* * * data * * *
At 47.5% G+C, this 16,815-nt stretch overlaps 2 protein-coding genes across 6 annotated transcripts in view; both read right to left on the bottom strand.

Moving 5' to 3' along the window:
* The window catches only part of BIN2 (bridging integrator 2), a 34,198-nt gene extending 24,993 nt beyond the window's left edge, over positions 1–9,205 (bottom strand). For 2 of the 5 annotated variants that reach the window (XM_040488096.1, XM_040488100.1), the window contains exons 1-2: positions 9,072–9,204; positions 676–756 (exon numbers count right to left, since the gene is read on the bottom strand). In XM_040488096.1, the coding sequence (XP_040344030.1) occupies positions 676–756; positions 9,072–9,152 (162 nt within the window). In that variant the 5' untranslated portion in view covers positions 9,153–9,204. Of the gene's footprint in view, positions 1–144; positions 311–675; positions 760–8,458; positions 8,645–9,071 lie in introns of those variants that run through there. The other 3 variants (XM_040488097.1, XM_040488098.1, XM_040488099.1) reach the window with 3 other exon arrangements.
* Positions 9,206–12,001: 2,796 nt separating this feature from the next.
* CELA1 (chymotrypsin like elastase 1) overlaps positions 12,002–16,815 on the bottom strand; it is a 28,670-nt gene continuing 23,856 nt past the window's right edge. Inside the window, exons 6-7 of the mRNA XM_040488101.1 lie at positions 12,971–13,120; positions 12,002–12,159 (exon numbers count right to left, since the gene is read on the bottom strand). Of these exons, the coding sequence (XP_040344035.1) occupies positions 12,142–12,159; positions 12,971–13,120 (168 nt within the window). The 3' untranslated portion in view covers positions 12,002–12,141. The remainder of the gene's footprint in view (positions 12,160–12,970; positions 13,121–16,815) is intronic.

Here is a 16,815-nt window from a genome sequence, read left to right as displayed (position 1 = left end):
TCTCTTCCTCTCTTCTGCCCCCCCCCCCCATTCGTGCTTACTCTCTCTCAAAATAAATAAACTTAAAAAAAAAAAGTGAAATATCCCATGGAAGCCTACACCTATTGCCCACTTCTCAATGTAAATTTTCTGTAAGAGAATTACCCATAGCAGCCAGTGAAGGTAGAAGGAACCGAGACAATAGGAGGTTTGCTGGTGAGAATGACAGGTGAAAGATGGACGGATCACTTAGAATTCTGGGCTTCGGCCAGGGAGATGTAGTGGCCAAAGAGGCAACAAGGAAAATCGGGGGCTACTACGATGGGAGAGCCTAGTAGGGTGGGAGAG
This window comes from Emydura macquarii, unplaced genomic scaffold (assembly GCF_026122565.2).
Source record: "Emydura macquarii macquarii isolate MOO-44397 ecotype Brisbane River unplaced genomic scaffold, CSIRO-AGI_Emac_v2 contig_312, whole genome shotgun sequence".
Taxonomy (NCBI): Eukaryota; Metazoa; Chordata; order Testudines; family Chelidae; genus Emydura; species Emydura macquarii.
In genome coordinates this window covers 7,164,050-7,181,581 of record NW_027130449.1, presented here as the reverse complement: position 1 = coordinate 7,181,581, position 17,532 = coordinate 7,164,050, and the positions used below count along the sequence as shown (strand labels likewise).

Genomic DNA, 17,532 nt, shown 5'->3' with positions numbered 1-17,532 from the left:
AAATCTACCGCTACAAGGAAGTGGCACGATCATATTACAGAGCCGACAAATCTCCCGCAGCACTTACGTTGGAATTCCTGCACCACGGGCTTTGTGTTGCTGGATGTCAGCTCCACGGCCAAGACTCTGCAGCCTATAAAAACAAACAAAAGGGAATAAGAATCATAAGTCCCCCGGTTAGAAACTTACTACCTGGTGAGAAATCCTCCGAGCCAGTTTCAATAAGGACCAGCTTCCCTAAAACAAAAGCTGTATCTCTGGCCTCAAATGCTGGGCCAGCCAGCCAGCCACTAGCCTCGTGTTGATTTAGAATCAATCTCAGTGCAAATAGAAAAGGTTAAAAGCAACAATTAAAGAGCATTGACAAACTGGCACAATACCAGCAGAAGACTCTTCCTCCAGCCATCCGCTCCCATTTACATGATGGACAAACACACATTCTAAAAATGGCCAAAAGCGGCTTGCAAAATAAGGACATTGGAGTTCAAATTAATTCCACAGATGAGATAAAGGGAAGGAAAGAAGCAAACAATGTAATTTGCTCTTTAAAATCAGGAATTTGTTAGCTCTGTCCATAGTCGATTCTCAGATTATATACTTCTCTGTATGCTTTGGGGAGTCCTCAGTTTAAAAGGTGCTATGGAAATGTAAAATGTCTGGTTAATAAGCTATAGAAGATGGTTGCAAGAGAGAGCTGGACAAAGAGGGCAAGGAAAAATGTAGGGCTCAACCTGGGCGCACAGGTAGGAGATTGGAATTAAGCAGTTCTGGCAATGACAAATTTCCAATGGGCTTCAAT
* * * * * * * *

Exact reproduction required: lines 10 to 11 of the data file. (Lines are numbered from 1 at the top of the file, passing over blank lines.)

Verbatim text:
Taxonomy (NCBI): Eukaryota; Metazoa; Chordata; order Testudines; family Chelidae; genus Emydura; species Emydura macquarii.
In genome coordinates this window covers 7,164,050-7,181,581 of record NW_027130449.1, presented here as the reverse complement: position 1 = coordinate 7,181,581, position 17,532 = coordinate 7,164,050, and the positions used below count along the sequence as shown (strand labels likewise).